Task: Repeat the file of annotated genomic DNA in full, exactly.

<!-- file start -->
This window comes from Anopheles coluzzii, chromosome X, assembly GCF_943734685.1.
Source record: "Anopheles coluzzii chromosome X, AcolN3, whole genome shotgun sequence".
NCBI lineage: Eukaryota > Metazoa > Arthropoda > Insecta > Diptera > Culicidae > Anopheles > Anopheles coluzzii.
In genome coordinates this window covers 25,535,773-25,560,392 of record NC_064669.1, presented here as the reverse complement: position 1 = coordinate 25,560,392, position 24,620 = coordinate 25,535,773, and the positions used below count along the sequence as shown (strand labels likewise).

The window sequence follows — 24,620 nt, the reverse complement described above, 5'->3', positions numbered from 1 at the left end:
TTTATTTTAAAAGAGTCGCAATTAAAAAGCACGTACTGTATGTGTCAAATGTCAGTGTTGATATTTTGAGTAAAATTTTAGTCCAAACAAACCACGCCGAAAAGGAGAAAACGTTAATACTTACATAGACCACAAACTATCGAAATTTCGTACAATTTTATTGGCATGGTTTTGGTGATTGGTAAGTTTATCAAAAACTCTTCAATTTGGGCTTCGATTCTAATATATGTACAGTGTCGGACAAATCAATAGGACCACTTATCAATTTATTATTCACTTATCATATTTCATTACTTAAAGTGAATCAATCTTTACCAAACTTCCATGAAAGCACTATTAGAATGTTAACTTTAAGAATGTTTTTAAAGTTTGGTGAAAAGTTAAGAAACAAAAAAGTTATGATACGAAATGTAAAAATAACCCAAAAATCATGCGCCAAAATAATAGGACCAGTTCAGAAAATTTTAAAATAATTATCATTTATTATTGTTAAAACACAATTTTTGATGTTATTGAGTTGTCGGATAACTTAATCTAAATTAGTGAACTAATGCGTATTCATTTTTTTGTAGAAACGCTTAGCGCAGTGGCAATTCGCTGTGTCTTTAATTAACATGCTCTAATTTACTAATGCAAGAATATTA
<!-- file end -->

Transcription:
This window comes from Anopheles coluzzii, chromosome X, assembly GCF_943734685.1.
Source record: "Anopheles coluzzii chromosome X, AcolN3, whole genome shotgun sequence".
NCBI lineage: Eukaryota > Metazoa > Arthropoda > Insecta > Diptera > Culicidae > Anopheles > Anopheles coluzzii.
In genome coordinates this window covers 25,535,773-25,560,392 of record NC_064669.1, presented here as the reverse complement: position 1 = coordinate 25,560,392, position 24,620 = coordinate 25,535,773, and the positions used below count along the sequence as shown (strand labels likewise).

The window sequence follows — 24,620 nt, the reverse complement described above, 5'->3', positions numbered from 1 at the left end:
TTTATTTTAAAAGAGTCGCAATTAAAAAGCACGTACTGTATGTGTCAAATGTCAGTGTTGATATTTTGAGTAAAATTTTAGTCCAAACAAACCACGCCGAAAAGGAGAAAACGTTAATACTTACATAGACCACAAACTATCGAAATTTCGTACAATTTTATTGGCATGGTTTTGGTGATTGGTAAGTTTATCAAAAACTCTTCAATTTGGGCTTCGATTCTAATATATGTACAGTGTCGGACAAATCAATAGGACCACTTATCAATTTATTATTCACTTATCATATTTCATTACTTAAAGTGAATCAATCTTTACCAAACTTCCATGAAAGCACTATTAGAATGTTAACTTTAAGAATGTTTTTAAAGTTTGGTGAAAAGTTAAGAAACAAAAAAGTTATGATACGAAATGTAAAAATAACCCAAAAATCATGCGCCAAAATAATAGGACCAGTTCAGAAAATTTTAAAATAATTATCATTTATTATTGTTAAAACACAATTTTTGATGTTATTGAGTTGTCGGATAACTTAATCTAAATTAGTGAACTAATGCGTATTCATTTTTTTGTAGAAACGCTTAGCGCAGTGGCAATTCGCTGTGTCTTTAATTAACATGCTCTAATTTACTAATGCAAGAATATTA